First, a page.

– PH bank lending year-on-year for February 2023 (prior: 9.8%)

Wednesday, March 29, 2023
– Corporate Earnings: JG Summit Holdings, Inc. (JGS)

Thursday, March 30, 2023
– US GDP annualized quarter-on-quarter for 4Q 2022 (consensus estimate: 2.7%; 3Q 2022: 2.7%)
– US Core Personal Consumption Expenditure (PCE) q-o-q for 4Q 2022 (consensus estimate: 4.3%; 3Q 2022: 4.3%)
– Corporate Earnings: Monde Nissin Corp. (MONDE)

Friday, March 31, 2023
– PH Budget Balance for February 2023 (prior: PHP 45.7 billion)

Read More Articles About:
Rates & Bonds 1 MIN READ

BSP continues to keep pace with US Fed

Both the Federal Open Market Committee (FOMC) and the Bangko Sentral ng Pilipinas Monetary Board (BSP MB) hiked their respective policy rates by 25 basis points to 4.75%-5.0% and 6.25%, respectively.

March 27, 2023By Anna Isabelle “Bea” Lejano, Ina Calabio, and Marc Bautista

Amid the global banking turmoil, the US Fed nonetheless hiked policy rates by 25 basis points (bps), signaling that fighting inflation is the top priority.

The BSP likewise raised benchmark rates by 25 bps due to mounting core inflation and the need to anchor inflation expectations.

See our report here for complete policy rate updates and outlook.

ANNA ISABELLE “BEA” LEJANO and INA CALABIO  are Research & Business Analytics Officers at Metrobank. MARC BAUTISTA is the bank’s Research and Business Analytics Head.

Read More Articles About:
Economy 5 MIN READ

Revisiting the collapse of Lehman Brothers

With what’s happening in the banking sector right now, some fear a Lehman-like fiasco waiting to happen. Here we re-examine what happened in 2008 and what lessons we learned.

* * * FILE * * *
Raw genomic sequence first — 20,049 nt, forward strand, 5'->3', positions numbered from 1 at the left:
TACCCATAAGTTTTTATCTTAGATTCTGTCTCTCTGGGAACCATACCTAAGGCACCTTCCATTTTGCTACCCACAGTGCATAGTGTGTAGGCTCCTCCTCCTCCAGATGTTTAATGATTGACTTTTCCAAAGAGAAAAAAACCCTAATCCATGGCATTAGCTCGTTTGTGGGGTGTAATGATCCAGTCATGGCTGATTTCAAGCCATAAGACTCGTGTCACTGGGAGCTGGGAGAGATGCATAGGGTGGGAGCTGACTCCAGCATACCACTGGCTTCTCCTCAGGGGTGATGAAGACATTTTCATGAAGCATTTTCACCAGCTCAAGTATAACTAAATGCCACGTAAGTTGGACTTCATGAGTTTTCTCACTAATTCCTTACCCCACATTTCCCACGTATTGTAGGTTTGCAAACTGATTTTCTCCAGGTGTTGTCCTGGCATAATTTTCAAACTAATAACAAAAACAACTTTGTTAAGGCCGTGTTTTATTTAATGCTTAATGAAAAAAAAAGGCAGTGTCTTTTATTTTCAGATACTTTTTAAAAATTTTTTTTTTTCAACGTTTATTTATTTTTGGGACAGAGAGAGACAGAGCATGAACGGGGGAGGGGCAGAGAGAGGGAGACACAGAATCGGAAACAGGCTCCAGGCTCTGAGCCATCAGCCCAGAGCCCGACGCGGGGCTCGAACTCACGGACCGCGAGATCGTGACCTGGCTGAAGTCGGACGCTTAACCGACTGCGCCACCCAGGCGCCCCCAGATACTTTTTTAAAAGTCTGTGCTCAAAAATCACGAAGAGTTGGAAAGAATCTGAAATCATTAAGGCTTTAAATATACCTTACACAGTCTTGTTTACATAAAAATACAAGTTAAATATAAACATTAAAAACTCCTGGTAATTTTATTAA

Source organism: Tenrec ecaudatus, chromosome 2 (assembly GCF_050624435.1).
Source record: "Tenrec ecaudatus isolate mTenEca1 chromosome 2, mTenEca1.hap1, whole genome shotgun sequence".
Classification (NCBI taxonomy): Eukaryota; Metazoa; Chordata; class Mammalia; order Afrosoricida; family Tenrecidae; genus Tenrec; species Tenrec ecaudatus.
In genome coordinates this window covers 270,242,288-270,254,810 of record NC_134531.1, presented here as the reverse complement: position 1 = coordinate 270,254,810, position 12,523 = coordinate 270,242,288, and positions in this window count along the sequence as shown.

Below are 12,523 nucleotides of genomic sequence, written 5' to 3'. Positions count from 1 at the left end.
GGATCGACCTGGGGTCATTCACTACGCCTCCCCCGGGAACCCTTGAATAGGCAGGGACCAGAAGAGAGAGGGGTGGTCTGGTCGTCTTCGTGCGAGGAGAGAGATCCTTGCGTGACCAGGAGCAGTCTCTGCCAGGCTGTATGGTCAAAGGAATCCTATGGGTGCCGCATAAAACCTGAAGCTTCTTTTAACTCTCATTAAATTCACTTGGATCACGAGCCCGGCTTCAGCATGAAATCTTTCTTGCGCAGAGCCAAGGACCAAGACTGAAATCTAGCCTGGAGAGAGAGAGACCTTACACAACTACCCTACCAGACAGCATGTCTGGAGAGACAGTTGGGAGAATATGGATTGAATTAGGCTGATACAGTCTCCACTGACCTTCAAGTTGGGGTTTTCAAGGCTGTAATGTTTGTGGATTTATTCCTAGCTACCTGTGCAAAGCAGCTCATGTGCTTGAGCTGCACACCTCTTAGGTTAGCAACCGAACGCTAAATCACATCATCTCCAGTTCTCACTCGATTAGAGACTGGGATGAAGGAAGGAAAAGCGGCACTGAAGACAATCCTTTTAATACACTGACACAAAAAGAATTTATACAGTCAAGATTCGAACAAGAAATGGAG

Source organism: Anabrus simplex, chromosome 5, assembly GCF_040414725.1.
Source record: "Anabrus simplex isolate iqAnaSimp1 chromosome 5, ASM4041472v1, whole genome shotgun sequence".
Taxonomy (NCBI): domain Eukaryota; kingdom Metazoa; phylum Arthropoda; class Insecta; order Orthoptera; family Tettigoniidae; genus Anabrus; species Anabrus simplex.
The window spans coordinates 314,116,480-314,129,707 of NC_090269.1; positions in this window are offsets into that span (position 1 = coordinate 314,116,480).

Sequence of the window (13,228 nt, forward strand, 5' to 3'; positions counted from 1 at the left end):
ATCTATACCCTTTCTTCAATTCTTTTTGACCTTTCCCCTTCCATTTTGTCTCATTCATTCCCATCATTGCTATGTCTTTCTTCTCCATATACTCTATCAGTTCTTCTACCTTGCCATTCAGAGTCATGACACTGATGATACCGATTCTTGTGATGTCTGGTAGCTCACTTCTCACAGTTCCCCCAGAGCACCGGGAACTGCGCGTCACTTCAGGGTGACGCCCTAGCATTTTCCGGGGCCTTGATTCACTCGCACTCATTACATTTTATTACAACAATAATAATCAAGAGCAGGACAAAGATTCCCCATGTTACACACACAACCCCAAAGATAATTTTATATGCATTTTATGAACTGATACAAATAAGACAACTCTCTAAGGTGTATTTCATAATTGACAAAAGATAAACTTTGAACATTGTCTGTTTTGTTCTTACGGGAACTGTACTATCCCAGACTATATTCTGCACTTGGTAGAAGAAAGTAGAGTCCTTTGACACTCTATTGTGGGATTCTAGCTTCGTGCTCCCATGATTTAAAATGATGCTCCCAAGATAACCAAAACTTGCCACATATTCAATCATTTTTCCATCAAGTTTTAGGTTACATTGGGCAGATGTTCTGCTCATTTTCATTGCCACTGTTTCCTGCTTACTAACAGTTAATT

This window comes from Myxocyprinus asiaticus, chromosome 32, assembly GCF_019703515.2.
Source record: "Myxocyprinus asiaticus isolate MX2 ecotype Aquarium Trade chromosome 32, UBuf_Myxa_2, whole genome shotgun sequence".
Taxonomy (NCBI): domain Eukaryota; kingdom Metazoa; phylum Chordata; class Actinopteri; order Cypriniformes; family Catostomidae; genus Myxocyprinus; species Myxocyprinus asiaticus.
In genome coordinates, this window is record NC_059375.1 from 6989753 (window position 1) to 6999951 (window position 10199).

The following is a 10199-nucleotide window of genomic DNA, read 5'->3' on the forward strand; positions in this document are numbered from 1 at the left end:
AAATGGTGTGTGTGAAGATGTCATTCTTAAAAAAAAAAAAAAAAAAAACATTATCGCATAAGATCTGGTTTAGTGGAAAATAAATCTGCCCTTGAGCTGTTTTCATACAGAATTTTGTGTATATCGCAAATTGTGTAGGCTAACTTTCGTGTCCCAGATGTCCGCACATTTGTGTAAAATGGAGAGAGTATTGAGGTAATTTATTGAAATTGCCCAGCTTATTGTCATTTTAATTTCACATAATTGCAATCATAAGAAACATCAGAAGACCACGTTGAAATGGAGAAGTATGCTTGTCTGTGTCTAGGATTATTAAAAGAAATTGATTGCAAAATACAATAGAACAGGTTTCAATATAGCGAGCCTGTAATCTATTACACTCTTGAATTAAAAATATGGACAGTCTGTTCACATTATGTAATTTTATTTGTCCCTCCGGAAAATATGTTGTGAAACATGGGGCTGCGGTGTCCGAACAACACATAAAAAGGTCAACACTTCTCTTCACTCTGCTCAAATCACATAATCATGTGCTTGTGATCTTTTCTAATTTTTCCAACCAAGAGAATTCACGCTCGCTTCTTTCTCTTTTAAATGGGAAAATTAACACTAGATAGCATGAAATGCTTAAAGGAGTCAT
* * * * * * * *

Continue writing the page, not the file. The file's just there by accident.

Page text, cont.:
March 24, 2023By Ina Calabio, Geraldine Wambangco, and EA Aguirre

In our previous article titled Stay Calm, SVB isn’t another Lehman Brothers, we argued that Silicon Valley Bank’s (SVB) failure does not follow a similar path as Lehman Brothers did back in 2008.

The fall of SVB was an idiosyncratic stress event, driven by aggressive interest rate risk-taking and the mismanagement of this risk by a large but still niche bank. It still pays, however, to be reminded of Lehman Brothers’ cautionary tale that led to the biggest financial crisis since the Great Depression.

Lehman Brothers’ collapse nearly 15 years ago is deemed the biggest bankruptcy in US history that marked the beginning of the 2008 Global Financial Crisis. What foreshadowed the deepening of the great recession?

What went wrong?

Lehman Brothers, which started as a humble dry-goods store in 1844, grew to become a global financial firm that provided investment banking, trading, brokerage, and other services in the US and globally. It was the fourth-largest investment bank in the United States at the time, even deemed “too big to fail”, with record earnings of more than USD 4 billion on revenues of USD 60 billion in 2007 – the year before its demise.

Many reasons point to Lehman falling apart, but the main trigger was its heavy exposure to the US housing market. From 2003 to 2004, the firm invested in mortgage lenders, some of which specialized in sub-prime mortgages or housing loans to individuals with lower credit scores and incomplete documentation, under the guise of greater economic inclusivity.

These lenders provided the underlying housing loans for Lehman’s own mortgage-backed securities (MBS) – bonds that derived interest and principal payments from ordinary Americans’ mortgage payments.

The bonds were popular with high net-worth individuals, institutional investors, and other banks because they offered premium yields and were tied to the US housing market, which continued to appreciate in value. Aggressive lending and MBS structuring activities continued well into 2006, despite the US housing market already peaking.

Lehman Brothers’ stock price peaked in February 2007 and began plummeting in September 2008.